My Parents' House after the storm

My parents' house after the storm

And we will rebuild. Over the four weeks that I’ve been back, I’ve seen tremendous growth in Metairie. People are returning home. They’re cleaning out debris, they’re rebuilding their lives, and they’re determined to be here. The same thing will happen in New Orleans. It will take much longer, but the city will grow. We all must do our part to rebuild the city, the Jewish community, and this synagogue. We all have suffered loss—whether it’s property, loved ones, a way of life, your favorite restaurant, or a weekly mah-jongg game, our ways of life are dramatically different from how they were six weeks ago. G-d has tested us with hardships, but during these High Holidays we stand with the ability to forge for us a good land—a land with Milk and Honey. This community can be stronger than ever if each of us plays a part. We will all have to do things that we would never have considered doing six weeks ago. Doing what needs to be done because it needs to be done. I was at my parents’ house coordinating the sheet rock removal and mold remediation. There was a crew of people taking out everything that had been 5 feet under water. The furniture, carpet, mementos, etc. They brought in someone to do the kitchen. A young woman who went through each cabinet pulling out food, dish towels, cookware, nasty aprons, cleaning supplies that had been covered in the toxic gumbo, to use another new buzzword. I was talking with her as we were figuring out what could be salvaged, and I asked her what she had done before Katrina. She told me she was a nurse at Baptist Hospital. And here she was going from kitchen to kitchen cleaning out the nastiest stuff that I had ever encountered. She was doing what needed to be done because it needed to be done.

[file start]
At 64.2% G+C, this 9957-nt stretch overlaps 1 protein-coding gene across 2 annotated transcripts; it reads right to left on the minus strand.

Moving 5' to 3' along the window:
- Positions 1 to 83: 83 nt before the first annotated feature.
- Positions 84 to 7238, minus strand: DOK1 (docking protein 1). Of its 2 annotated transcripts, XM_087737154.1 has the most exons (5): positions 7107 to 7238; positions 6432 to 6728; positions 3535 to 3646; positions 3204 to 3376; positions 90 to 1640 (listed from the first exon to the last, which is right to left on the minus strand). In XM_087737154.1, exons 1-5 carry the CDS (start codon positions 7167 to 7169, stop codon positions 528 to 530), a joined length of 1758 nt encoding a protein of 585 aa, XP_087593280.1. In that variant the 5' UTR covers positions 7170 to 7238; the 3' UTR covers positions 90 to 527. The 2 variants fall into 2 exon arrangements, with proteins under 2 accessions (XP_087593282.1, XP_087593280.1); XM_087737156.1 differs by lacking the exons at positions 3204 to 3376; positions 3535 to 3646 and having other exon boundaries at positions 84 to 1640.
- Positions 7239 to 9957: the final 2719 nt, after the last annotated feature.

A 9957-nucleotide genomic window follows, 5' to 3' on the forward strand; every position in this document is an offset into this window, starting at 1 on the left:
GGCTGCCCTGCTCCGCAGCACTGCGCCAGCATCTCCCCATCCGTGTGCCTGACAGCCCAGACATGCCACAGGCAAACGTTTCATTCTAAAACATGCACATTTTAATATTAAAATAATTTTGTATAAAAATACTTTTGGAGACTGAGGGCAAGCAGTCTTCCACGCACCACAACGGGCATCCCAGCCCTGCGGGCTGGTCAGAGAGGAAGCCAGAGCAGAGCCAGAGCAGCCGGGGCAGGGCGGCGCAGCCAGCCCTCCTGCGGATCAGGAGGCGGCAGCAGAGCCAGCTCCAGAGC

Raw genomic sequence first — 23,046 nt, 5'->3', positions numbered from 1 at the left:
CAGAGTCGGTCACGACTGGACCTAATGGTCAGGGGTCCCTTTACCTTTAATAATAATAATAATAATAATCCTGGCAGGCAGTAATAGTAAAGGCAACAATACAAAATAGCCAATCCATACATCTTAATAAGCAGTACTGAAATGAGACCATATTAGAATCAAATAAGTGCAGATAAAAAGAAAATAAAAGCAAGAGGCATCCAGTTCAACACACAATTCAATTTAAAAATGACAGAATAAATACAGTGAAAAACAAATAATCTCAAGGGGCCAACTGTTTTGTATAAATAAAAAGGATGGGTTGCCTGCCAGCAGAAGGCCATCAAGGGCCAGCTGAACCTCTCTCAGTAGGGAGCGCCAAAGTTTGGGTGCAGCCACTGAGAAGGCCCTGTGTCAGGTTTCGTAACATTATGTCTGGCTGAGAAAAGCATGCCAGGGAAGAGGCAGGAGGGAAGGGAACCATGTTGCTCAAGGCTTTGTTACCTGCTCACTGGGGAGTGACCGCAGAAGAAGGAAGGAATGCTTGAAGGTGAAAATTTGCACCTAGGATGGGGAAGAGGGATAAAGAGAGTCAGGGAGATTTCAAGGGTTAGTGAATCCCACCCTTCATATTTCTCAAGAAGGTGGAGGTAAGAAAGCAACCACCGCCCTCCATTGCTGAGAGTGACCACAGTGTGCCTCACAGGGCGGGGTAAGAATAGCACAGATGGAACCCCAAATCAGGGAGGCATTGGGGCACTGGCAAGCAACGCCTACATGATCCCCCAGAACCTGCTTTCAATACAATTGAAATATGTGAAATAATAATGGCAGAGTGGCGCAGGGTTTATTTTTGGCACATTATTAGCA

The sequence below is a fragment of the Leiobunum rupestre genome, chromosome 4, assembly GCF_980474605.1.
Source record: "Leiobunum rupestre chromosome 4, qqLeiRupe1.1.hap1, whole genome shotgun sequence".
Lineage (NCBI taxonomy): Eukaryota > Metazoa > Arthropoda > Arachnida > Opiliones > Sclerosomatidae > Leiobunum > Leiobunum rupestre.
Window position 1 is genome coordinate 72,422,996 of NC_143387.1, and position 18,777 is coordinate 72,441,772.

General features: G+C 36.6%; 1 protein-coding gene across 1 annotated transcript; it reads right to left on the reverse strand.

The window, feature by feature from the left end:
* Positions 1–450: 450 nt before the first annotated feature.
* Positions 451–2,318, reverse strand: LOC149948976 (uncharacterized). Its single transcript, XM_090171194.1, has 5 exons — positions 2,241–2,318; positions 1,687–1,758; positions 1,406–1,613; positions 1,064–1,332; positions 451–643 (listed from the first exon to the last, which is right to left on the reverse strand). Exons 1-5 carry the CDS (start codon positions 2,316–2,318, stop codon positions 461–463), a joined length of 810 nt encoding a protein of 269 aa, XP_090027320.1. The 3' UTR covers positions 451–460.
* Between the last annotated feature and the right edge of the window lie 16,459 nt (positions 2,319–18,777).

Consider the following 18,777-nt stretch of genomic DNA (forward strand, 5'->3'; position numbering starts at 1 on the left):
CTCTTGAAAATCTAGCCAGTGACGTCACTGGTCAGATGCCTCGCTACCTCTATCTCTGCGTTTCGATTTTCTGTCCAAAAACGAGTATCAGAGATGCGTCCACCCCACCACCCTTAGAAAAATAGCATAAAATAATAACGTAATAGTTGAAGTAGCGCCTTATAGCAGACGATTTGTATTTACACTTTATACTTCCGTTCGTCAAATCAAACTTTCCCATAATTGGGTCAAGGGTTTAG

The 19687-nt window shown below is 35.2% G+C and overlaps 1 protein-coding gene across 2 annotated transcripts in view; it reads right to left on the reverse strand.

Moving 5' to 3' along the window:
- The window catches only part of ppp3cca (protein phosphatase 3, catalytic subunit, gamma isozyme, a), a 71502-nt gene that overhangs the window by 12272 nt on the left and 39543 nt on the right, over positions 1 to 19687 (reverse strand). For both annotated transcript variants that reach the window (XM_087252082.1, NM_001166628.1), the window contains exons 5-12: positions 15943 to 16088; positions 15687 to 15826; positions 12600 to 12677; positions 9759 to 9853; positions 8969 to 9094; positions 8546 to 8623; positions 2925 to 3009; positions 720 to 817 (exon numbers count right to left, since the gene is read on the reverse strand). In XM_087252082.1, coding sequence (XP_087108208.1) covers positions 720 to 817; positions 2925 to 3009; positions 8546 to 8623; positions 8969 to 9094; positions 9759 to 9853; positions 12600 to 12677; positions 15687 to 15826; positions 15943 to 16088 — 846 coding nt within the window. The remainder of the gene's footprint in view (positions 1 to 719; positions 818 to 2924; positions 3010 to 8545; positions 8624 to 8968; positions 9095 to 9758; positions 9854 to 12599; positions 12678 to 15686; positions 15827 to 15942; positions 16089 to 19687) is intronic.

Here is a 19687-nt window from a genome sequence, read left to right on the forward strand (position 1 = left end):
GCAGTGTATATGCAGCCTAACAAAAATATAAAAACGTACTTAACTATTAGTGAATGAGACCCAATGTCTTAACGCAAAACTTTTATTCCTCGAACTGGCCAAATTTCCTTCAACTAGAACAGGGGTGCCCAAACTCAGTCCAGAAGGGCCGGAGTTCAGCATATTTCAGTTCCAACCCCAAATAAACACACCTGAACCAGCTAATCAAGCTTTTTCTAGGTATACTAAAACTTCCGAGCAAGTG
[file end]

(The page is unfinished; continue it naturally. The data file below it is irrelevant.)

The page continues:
Neil Levith, Esther Hendler, Debbie Pesses, Danielle Spadoni and I went through a ton of moldy books from the library figuring out what could be salvaged or what needed to be buried. None of us wanted to do that. These books were covered with the nastiest goop that I’ve ever seen. But it was smelling up the social hall, and it needed to be clean. So, we did what needed to be done because it needed to be done.

Cleaning the synagogue's exterior

National Guardsmen help clean the synagogue grounds (see our sign in the background)

Things are going to be different. You’ll go to a restaurant and there will be a long line and there will be crappy service but they have only one or two people working, but don’t you dare complain. They worked hard to re-open and they’re working hard to be open to accommodate those people who want to go out to eat. If you go to a restaurant, find the manager, and thank him or her for being open.